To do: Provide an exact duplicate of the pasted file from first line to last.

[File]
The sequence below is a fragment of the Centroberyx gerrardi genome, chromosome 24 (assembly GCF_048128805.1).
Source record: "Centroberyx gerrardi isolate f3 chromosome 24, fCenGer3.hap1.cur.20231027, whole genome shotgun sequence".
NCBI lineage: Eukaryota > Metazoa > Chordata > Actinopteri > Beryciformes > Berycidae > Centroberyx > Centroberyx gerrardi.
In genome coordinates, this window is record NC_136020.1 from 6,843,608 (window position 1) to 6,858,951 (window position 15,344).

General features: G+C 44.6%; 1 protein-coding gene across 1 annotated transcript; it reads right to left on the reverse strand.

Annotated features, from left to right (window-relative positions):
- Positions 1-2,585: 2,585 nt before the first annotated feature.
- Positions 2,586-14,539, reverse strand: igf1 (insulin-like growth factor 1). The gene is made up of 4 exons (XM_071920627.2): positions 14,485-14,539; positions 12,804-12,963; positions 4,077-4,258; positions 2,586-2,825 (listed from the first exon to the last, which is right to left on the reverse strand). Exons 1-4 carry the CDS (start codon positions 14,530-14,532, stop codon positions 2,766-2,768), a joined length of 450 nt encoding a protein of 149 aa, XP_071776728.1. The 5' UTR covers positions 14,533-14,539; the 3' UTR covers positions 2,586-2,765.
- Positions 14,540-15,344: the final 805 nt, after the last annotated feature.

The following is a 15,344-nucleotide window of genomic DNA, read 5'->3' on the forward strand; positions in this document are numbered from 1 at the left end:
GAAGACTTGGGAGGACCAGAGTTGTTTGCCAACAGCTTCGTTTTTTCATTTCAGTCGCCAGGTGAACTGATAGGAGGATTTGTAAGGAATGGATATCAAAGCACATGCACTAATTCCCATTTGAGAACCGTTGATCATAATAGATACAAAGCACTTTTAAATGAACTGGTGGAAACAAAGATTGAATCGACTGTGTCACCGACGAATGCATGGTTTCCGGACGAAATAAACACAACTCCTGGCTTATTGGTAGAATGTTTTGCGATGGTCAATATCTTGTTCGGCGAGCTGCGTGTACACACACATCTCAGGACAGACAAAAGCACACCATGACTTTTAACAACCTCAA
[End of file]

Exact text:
The sequence below is a fragment of the Centroberyx gerrardi genome, chromosome 24 (assembly GCF_048128805.1).
Source record: "Centroberyx gerrardi isolate f3 chromosome 24, fCenGer3.hap1.cur.20231027, whole genome shotgun sequence".
NCBI lineage: Eukaryota > Metazoa > Chordata > Actinopteri > Beryciformes > Berycidae > Centroberyx > Centroberyx gerrardi.
In genome coordinates, this window is record NC_136020.1 from 6,843,608 (window position 1) to 6,858,951 (window position 15,344).

General features: G+C 44.6%; 1 protein-coding gene across 1 annotated transcript; it reads right to left on the reverse strand.

Annotated features, from left to right (window-relative positions):
- Positions 1-2,585: 2,585 nt before the first annotated feature.
- Positions 2,586-14,539, reverse strand: igf1 (insulin-like growth factor 1). The gene is made up of 4 exons (XM_071920627.2): positions 14,485-14,539; positions 12,804-12,963; positions 4,077-4,258; positions 2,586-2,825 (listed from the first exon to the last, which is right to left on the reverse strand). Exons 1-4 carry the CDS (start codon positions 14,530-14,532, stop codon positions 2,766-2,768), a joined length of 450 nt encoding a protein of 149 aa, XP_071776728.1. The 5' UTR covers positions 14,533-14,539; the 3' UTR covers positions 2,586-2,765.
- Positions 14,540-15,344: the final 805 nt, after the last annotated feature.

The following is a 15,344-nucleotide window of genomic DNA, read 5'->3' on the forward strand; positions in this document are numbered from 1 at the left end:
GAAGACTTGGGAGGACCAGAGTTGTTTGCCAACAGCTTCGTTTTTTCATTTCAGTCGCCAGGTGAACTGATAGGAGGATTTGTAAGGAATGGATATCAAAGCACATGCACTAATTCCCATTTGAGAACCGTTGATCATAATAGATACAAAGCACTTTTAAATGAACTGGTGGAAACAAAGATTGAATCGACTGTGTCACCGACGAATGCATGGTTTCCGGACGAAATAAACACAACTCCTGGCTTATTGGTAGAATGTTTTGCGATGGTCAATATCTTGTTCGGCGAGCTGCGTGTACACACACATCTCAGGACAGACAAAAGCACACCATGACTTTTAACAACCTCAA